Since the late 1990s she focused on aspects of Galois theory, including Galois groups, geometric Galois actions, and the inverse Galois problem,[10] and has been described by Jordan Ellenberg as "the arithmetic geometer . . . who taught me most of what I know about Galois actions on fundamental groups of varieties".[11] Her work led to her study of the related Grothendieck–Teichmüller group,[12][13][14][15] and she has become a member of a group preserving the works and history of Grothendieck. In the early 2010s she published research investigating various aspects of Lie algebras.[16][17][18]


Schneps has also edited and contributed to several mathematics textbooks in number theory. She edited a series of lecture notes on Grothendieck's theory of dessins d'enfants[19] and contributed an article to the series,[20] was an editor for a text on the Inverse Galois Problem,[10] and edited a book on Galois groups.[21] She was a co-author of a text on Field Theory[22] and co-editor of another on Galois–Teichmüller Theory.[23]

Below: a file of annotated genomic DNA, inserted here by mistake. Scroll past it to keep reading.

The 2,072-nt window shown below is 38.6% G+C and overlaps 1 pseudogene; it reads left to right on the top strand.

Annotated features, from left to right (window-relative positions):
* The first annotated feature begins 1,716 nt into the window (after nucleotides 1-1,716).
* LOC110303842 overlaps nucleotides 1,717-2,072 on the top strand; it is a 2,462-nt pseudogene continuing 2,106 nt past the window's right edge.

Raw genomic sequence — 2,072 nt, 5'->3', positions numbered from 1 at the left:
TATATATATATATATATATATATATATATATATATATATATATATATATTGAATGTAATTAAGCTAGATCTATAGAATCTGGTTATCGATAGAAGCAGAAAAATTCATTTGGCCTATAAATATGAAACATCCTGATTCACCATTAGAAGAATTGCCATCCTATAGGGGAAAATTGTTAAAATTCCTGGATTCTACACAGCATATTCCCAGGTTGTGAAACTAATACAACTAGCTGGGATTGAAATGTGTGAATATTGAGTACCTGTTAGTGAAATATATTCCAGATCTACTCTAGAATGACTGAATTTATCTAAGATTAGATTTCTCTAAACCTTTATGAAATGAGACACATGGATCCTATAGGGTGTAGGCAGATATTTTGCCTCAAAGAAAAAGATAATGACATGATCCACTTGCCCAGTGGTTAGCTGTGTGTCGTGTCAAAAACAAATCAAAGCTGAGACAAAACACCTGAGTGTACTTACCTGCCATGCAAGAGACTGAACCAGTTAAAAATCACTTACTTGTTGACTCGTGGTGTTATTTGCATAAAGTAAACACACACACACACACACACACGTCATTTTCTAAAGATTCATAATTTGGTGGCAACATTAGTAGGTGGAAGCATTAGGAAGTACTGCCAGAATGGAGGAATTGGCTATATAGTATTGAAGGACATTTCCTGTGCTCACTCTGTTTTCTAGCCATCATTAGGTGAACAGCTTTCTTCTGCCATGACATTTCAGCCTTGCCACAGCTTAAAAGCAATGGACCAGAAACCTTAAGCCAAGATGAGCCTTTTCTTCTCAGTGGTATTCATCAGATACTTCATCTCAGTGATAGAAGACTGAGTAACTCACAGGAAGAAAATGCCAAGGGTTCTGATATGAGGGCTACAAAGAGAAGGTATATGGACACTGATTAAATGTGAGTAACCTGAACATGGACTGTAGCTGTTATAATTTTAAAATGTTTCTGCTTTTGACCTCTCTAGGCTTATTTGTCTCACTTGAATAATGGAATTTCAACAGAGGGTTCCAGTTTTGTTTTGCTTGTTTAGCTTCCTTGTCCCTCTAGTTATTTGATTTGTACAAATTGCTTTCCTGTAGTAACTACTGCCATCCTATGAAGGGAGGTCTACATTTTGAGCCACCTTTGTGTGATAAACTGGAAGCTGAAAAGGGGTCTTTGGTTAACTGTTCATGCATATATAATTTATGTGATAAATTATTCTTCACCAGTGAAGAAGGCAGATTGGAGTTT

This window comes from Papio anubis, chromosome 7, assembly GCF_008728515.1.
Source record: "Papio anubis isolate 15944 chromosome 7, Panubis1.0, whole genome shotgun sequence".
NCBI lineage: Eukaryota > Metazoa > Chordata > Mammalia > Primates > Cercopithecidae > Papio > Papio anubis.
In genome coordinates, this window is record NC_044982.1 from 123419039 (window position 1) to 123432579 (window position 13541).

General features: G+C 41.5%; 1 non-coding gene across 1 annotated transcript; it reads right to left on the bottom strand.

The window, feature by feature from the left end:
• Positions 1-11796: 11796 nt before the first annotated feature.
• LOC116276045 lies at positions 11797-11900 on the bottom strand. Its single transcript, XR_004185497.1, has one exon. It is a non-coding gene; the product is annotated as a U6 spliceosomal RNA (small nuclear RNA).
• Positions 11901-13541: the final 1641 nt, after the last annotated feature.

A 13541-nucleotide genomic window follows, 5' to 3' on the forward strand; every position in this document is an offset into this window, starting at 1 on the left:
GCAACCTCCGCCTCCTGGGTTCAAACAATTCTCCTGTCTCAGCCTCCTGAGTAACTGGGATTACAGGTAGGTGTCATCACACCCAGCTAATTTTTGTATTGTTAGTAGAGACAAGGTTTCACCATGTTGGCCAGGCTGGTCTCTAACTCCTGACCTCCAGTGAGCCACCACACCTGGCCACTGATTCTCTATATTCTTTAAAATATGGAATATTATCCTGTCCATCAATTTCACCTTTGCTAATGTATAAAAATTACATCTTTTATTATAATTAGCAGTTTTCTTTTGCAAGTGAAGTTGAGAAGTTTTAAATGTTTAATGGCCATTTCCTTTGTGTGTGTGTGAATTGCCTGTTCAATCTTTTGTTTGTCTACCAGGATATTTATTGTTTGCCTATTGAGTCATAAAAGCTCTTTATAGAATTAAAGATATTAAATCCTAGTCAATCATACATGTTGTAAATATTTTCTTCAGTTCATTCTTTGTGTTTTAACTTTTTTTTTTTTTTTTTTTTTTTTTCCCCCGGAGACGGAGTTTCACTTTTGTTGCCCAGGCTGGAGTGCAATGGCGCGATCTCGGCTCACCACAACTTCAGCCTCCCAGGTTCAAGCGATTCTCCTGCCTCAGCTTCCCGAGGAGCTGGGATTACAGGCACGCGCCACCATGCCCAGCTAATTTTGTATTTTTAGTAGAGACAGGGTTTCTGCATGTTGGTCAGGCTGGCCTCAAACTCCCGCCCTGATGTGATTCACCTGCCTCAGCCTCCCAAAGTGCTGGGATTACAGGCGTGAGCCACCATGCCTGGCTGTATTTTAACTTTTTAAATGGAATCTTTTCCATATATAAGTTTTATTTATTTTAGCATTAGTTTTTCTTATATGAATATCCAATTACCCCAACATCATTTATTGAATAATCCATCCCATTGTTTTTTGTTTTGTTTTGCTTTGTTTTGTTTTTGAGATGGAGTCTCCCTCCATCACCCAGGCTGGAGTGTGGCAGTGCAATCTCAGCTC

In 2013, Schneps and her daughter, mathematician Coralie Colmez, published the book Math on Trial: How Numbers Get Used and Abused in the Courtroom.[24] Targeted at a general audience, the book uses ten historical legal cases to show how mathematics, especially statistics, can affect the outcome of criminal proceedings, especially when incorrectly applied or interpreted. The mathematical concepts covered include statistical independence (discussed using the examples of the Sally Clark case and the murder of Meredith Kercher), Simpson's paradox (UC Berkeley gender bias case) and statistical modeling using a binomial distribution (Howland will forgery trial).[24]